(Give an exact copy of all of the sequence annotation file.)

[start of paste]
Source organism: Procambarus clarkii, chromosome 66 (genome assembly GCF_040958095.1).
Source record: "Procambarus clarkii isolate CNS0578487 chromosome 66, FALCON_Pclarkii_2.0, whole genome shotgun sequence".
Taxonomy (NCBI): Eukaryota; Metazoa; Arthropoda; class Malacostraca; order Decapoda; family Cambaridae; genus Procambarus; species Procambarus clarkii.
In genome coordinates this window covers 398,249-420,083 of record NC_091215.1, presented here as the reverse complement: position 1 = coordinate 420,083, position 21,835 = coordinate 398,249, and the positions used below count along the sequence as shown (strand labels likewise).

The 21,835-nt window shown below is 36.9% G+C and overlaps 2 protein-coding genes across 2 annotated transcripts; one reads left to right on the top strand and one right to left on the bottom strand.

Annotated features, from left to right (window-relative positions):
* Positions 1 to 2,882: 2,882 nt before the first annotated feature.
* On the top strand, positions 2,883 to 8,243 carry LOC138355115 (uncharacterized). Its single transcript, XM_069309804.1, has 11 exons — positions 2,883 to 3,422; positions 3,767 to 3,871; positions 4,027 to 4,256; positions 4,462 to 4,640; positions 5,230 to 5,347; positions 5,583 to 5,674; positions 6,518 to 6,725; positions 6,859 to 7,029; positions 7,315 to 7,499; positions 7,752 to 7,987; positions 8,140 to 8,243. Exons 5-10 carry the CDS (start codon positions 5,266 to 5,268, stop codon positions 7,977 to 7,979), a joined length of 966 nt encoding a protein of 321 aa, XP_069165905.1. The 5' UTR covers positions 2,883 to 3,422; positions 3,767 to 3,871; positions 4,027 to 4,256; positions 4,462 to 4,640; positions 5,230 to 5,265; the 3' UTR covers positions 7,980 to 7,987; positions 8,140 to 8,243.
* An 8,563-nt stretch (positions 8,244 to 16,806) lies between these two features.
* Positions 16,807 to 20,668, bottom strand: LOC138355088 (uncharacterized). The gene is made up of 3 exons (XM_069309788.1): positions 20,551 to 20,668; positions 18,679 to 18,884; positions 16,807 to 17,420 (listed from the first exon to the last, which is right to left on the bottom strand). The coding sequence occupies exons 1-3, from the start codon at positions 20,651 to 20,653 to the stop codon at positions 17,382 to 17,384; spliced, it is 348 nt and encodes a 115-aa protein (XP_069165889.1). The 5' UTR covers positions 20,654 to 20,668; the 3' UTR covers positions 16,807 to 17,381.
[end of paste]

Source organism: Procambarus clarkii, chromosome 66 (genome assembly GCF_040958095.1).
Source record: "Procambarus clarkii isolate CNS0578487 chromosome 66, FALCON_Pclarkii_2.0, whole genome shotgun sequence".
Taxonomy (NCBI): Eukaryota; Metazoa; Arthropoda; class Malacostraca; order Decapoda; family Cambaridae; genus Procambarus; species Procambarus clarkii.
In genome coordinates this window covers 398,249-420,083 of record NC_091215.1, presented here as the reverse complement: position 1 = coordinate 420,083, position 21,835 = coordinate 398,249, and the positions used below count along the sequence as shown (strand labels likewise).

The 21,835-nt window shown below is 36.9% G+C and overlaps 2 protein-coding genes across 2 annotated transcripts; one reads left to right on the top strand and one right to left on the bottom strand.

Annotated features, from left to right (window-relative positions):
* Positions 1 to 2,882: 2,882 nt before the first annotated feature.
* On the top strand, positions 2,883 to 8,243 carry LOC138355115 (uncharacterized). Its single transcript, XM_069309804.1, has 11 exons — positions 2,883 to 3,422; positions 3,767 to 3,871; positions 4,027 to 4,256; positions 4,462 to 4,640; positions 5,230 to 5,347; positions 5,583 to 5,674; positions 6,518 to 6,725; positions 6,859 to 7,029; positions 7,315 to 7,499; positions 7,752 to 7,987; positions 8,140 to 8,243. Exons 5-10 carry the CDS (start codon positions 5,266 to 5,268, stop codon positions 7,977 to 7,979), a joined length of 966 nt encoding a protein of 321 aa, XP_069165905.1. The 5' UTR covers positions 2,883 to 3,422; positions 3,767 to 3,871; positions 4,027 to 4,256; positions 4,462 to 4,640; positions 5,230 to 5,265; the 3' UTR covers positions 7,980 to 7,987; positions 8,140 to 8,243.
* An 8,563-nt stretch (positions 8,244 to 16,806) lies between these two features.
* Positions 16,807 to 20,668, bottom strand: LOC138355088 (uncharacterized). The gene is made up of 3 exons (XM_069309788.1): positions 20,551 to 20,668; positions 18,679 to 18,884; positions 16,807 to 17,420 (listed from the first exon to the last, which is right to left on the bottom strand). The coding sequence occupies exons 1-3, from the start codon at positions 20,651 to 20,653 to the stop codon at positions 17,382 to 17,384; spliced, it is 348 nt and encodes a 115-aa protein (XP_069165889.1). The 5' UTR covers positions 20,654 to 20,668; the 3' UTR covers positions 16,807 to 17,381.